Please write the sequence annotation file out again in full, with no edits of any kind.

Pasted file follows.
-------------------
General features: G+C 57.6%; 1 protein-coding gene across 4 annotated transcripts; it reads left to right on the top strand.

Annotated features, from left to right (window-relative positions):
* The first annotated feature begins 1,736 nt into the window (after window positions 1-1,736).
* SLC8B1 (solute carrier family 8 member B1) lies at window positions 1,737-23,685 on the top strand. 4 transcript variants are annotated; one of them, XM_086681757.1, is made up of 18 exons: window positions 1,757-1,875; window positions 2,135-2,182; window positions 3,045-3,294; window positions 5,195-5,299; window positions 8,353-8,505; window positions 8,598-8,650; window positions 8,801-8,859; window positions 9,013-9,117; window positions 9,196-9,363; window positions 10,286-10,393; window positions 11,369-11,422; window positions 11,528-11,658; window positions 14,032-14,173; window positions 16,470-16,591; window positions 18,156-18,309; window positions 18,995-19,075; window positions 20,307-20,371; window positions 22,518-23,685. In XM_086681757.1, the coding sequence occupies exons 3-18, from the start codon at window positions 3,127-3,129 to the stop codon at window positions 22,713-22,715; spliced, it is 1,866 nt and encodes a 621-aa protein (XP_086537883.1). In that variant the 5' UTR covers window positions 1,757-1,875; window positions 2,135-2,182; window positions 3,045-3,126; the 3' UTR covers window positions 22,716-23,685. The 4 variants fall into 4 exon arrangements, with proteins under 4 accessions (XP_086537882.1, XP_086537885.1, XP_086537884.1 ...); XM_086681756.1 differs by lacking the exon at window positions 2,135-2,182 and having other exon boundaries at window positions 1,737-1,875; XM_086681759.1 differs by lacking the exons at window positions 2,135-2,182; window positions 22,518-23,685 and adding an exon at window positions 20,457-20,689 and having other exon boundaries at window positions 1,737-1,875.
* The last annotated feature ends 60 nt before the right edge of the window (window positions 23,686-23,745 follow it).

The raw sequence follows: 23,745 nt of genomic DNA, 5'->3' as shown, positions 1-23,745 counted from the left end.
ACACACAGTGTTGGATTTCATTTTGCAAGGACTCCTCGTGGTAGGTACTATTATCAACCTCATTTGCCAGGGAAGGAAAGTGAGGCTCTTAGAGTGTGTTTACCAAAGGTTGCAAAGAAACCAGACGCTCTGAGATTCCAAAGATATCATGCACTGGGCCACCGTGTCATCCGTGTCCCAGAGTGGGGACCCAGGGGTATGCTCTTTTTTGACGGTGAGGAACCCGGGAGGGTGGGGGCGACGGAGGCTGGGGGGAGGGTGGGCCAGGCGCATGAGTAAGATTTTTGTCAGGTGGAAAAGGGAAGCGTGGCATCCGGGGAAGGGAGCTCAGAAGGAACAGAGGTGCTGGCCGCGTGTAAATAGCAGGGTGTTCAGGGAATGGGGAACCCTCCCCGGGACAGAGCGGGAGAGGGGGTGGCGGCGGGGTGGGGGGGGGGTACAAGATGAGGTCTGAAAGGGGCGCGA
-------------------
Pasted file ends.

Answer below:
General features: G+C 57.6%; 1 protein-coding gene across 4 annotated transcripts; it reads left to right on the top strand.

Annotated features, from left to right (window-relative positions):
* The first annotated feature begins 1,736 nt into the window (after window positions 1-1,736).
* SLC8B1 (solute carrier family 8 member B1) lies at window positions 1,737-23,685 on the top strand. 4 transcript variants are annotated; one of them, XM_086681757.1, is made up of 18 exons: window positions 1,757-1,875; window positions 2,135-2,182; window positions 3,045-3,294; window positions 5,195-5,299; window positions 8,353-8,505; window positions 8,598-8,650; window positions 8,801-8,859; window positions 9,013-9,117; window positions 9,196-9,363; window positions 10,286-10,393; window positions 11,369-11,422; window positions 11,528-11,658; window positions 14,032-14,173; window positions 16,470-16,591; window positions 18,156-18,309; window positions 18,995-19,075; window positions 20,307-20,371; window positions 22,518-23,685. In XM_086681757.1, the coding sequence occupies exons 3-18, from the start codon at window positions 3,127-3,129 to the stop codon at window positions 22,713-22,715; spliced, it is 1,866 nt and encodes a 621-aa protein (XP_086537883.1). In that variant the 5' UTR covers window positions 1,757-1,875; window positions 2,135-2,182; window positions 3,045-3,126; the 3' UTR covers window positions 22,716-23,685. The 4 variants fall into 4 exon arrangements, with proteins under 4 accessions (XP_086537882.1, XP_086537885.1, XP_086537884.1 ...); XM_086681756.1 differs by lacking the exon at window positions 2,135-2,182 and having other exon boundaries at window positions 1,737-1,875; XM_086681759.1 differs by lacking the exons at window positions 2,135-2,182; window positions 22,518-23,685 and adding an exon at window positions 20,457-20,689 and having other exon boundaries at window positions 1,737-1,875.
* The last annotated feature ends 60 nt before the right edge of the window (window positions 23,686-23,745 follow it).

The raw sequence follows: 23,745 nt of genomic DNA, 5'->3' as shown, positions 1-23,745 counted from the left end.
ACACACAGTGTTGGATTTCATTTTGCAAGGACTCCTCGTGGTAGGTACTATTATCAACCTCATTTGCCAGGGAAGGAAAGTGAGGCTCTTAGAGTGTGTTTACCAAAGGTTGCAAAGAAACCAGACGCTCTGAGATTCCAAAGATATCATGCACTGGGCCACCGTGTCATCCGTGTCCCAGAGTGGGGACCCAGGGGTATGCTCTTTTTTGACGGTGAGGAACCCGGGAGGGTGGGGGCGACGGAGGCTGGGGGGAGGGTGGGCCAGGCGCATGAGTAAGATTTTTGTCAGGTGGAAAAGGGAAGCGTGGCATCCGGGGAAGGGAGCTCAGAAGGAACAGAGGTGCTGGCCGCGTGTAAATAGCAGGGTGTTCAGGGAATGGGGAACCCTCCCCGGGACAGAGCGGGAGAGGGGGTGGCGGCGGGGTGGGGGGGGGGTACAAGATGAGGTCTGAAAGGGGCGCGA